Expectations in investing--as in life--are crucial to satisfactory outcomes.  Low expectations in investing tend to result in high returns, as people are pessimistic or cautious about prospective returns (or the economy, or corporate earnings) and are more likely to be pleasantly surprised.  Earnings expectations are particularly important, because it is surprises--positive or negative--that tend to really drive stock prices.

One reason for my neutral position toward stocks--aside from my optimism after the sharp selloff in August and September--has been high expectations for earnings on S & P 500 companies over the coming twelve months.

At the market bottom in spring 2009, the consensus estimate for S & P 500 earnings for the coming twelve months was for earnings to decline 20%.  Now those are low expectations!  Going back to 1979, when consensus estimates for S & P 500 earnings have been for less than 4.2% earnings growth, the annualized return on the S & P 500 has been 17%.  Conversely, when consensus estimates for earnings growth have been above 14.2% growth, the S & P has had a slightly negative return.

Consensus estimates have recently come down as economic growth forecasts for 2012 have moderated, particularly because of stagnant economic activity in Europe.  The latest estimate for S & P 500 earnings for the coming twelve months is 13%, which is in the middle range that has produced average annual stock returns of 7% back to 1979.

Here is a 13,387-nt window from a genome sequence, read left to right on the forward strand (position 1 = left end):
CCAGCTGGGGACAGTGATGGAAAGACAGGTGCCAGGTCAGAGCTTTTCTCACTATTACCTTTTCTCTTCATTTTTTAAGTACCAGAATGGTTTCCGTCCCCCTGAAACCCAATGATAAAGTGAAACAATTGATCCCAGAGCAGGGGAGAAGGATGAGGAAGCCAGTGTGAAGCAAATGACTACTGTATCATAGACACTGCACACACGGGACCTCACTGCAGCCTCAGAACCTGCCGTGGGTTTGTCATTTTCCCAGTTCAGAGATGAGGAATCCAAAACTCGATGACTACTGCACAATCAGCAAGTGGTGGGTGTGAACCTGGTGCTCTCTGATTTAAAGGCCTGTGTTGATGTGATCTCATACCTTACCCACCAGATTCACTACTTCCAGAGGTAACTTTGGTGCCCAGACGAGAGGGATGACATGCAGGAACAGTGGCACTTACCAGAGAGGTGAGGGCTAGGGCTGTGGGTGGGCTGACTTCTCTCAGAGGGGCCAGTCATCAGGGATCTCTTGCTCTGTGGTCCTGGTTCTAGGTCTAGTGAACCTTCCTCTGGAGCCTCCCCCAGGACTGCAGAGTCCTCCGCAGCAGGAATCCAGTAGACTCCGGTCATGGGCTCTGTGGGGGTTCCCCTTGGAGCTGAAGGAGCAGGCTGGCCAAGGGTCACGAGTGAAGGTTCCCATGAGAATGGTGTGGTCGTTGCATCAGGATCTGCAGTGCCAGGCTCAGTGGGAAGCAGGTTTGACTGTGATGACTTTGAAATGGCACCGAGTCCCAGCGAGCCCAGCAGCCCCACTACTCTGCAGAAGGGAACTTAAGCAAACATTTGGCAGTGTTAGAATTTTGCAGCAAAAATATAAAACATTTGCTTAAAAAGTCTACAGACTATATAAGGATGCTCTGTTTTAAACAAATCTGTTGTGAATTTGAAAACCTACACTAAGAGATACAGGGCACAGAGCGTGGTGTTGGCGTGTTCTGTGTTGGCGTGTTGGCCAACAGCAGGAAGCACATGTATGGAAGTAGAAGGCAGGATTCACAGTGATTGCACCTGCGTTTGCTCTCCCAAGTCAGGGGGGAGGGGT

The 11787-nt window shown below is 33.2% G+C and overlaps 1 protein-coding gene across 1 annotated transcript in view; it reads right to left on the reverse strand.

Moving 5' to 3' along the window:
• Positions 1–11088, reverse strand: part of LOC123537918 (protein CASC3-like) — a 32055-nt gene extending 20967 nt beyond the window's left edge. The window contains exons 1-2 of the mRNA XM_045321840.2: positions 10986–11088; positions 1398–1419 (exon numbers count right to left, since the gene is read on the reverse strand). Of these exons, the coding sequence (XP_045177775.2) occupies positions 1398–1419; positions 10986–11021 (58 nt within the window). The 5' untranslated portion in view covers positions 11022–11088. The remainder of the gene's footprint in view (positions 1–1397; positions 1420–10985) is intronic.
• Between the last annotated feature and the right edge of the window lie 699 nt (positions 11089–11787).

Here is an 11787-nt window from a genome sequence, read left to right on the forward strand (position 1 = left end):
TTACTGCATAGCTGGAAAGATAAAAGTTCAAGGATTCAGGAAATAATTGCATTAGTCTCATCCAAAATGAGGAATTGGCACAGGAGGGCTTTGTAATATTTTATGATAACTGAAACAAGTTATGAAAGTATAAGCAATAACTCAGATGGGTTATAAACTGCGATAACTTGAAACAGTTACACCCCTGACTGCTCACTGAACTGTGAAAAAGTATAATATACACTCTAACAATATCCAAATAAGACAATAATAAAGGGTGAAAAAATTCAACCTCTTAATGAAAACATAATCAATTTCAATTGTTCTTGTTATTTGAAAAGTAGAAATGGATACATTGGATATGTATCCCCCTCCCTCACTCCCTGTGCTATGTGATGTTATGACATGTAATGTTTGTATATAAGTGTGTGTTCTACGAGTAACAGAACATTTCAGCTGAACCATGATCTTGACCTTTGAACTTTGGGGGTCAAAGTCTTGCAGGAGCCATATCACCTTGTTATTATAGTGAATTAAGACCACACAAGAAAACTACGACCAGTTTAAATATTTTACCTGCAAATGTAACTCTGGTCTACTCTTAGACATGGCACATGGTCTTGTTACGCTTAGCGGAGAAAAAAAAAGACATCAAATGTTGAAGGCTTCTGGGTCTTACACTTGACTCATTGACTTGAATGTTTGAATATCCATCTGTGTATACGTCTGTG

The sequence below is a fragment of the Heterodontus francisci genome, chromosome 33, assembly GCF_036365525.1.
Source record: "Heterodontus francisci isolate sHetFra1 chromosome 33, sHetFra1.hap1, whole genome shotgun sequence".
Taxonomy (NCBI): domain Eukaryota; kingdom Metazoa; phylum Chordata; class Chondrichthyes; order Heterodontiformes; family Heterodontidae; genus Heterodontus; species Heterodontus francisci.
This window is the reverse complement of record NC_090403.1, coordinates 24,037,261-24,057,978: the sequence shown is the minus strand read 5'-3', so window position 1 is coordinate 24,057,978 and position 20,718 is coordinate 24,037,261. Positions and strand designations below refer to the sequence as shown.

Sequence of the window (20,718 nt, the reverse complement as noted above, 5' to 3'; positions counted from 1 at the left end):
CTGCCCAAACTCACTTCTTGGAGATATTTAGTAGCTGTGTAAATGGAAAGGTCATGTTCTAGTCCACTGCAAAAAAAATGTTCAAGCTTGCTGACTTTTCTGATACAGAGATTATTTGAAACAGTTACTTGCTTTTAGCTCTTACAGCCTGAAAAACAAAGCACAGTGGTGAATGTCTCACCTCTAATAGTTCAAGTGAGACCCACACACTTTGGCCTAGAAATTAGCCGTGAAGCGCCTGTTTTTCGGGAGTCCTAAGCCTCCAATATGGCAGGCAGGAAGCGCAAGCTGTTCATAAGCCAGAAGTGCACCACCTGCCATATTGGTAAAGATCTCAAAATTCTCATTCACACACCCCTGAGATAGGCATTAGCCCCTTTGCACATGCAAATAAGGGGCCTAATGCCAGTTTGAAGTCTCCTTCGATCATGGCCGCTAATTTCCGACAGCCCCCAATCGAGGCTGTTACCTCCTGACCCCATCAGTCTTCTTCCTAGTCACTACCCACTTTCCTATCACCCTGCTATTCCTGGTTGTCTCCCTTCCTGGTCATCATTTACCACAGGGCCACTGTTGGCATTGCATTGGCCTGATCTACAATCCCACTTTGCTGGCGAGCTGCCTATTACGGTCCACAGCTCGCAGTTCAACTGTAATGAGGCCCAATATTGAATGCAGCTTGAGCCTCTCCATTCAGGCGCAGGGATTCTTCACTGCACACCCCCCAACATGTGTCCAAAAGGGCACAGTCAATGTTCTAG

So for economically sensitive stocks such as ABB or G.E., I've been waiting for earnings estimates to come down to more reasonable levels before buying them.  The changes in consensus expectations are in the right direction.  But given this week's surge in stock prices, I am neutral on stocks now.

Steve Lehman

S & P 500:  1244

Thursday, December 1, 2011

Companies Move Toward a Greener Future, Despite Entrenched Interests

The entrenched interest and political clout of the industries that promote 19th-century, dirty fuels--the coal and oil industries--remains dismayingly powerful in the U.S.   Yet individual companies that have innovative managements in anticipating the future continue to move toward a cleaner energy future.

Germany's BASF is making a concerted push toward developing lighter, less expensive lithium-ion batteries to help reduce the cost of electric cars.  BASF's management anticipates stricter greenhouse gas laws, depleting fossil fuels, and rising oil costs.  Part of the initiative is the construction of a battery manufacturing plant in Ohio.  So while the coal industry in particular spends millions of dollars on advertising to distort the reality of climate change and the need to move beyond 19th century fuels, companies like BASF are forging ahead.  Such companies will likely continue to be leaders with competitive advantages because of the foresight of their top executives and boards.  They are the types of companies that a long-term investor should want to invest in.

Steve Lehman